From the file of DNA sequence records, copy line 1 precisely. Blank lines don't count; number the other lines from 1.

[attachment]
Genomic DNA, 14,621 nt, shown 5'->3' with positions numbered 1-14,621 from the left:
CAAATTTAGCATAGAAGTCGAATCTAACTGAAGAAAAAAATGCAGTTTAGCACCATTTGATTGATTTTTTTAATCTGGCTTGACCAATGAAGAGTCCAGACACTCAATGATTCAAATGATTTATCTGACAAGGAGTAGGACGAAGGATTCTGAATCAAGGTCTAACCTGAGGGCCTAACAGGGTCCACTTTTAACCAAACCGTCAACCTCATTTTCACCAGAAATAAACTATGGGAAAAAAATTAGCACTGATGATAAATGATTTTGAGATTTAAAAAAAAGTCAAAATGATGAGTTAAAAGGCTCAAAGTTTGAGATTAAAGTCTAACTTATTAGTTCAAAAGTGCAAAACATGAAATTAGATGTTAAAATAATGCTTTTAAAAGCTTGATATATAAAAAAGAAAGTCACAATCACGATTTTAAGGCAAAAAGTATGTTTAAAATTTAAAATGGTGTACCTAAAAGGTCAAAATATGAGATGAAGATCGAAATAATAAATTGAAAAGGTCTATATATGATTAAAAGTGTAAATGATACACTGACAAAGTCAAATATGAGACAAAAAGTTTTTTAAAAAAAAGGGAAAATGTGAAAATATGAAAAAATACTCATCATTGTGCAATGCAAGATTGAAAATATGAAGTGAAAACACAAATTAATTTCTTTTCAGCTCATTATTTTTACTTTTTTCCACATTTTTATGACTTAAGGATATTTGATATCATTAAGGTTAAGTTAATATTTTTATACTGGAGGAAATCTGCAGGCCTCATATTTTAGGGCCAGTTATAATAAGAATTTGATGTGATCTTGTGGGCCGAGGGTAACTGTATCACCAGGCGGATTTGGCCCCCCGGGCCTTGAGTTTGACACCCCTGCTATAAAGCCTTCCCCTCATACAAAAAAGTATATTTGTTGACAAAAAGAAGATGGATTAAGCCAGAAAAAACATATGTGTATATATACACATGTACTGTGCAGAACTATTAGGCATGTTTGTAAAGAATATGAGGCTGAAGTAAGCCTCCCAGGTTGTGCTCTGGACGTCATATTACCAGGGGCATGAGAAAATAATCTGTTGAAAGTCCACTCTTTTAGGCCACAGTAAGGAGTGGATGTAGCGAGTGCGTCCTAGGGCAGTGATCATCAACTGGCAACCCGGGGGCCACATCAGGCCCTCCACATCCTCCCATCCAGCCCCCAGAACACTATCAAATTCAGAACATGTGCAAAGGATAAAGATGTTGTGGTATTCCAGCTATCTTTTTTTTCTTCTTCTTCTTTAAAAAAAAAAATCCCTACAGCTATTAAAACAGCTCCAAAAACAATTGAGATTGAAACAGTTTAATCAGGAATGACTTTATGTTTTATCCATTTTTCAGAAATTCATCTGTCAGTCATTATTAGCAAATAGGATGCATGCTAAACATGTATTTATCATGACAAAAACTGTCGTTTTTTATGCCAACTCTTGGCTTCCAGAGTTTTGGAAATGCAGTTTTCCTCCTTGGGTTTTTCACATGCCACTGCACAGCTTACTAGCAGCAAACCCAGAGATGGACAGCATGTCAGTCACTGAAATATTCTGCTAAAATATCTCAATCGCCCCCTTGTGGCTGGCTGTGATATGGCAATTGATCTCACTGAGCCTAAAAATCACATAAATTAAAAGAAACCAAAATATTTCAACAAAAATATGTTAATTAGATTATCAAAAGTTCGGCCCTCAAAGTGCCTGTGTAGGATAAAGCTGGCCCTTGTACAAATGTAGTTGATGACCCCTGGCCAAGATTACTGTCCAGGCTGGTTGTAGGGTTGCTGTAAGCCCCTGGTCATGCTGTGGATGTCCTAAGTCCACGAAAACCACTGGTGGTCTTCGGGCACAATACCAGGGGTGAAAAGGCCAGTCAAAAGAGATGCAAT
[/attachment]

Genomic DNA, 14,621 nt, shown 5'->3' with positions numbered 1-14,621 from the left: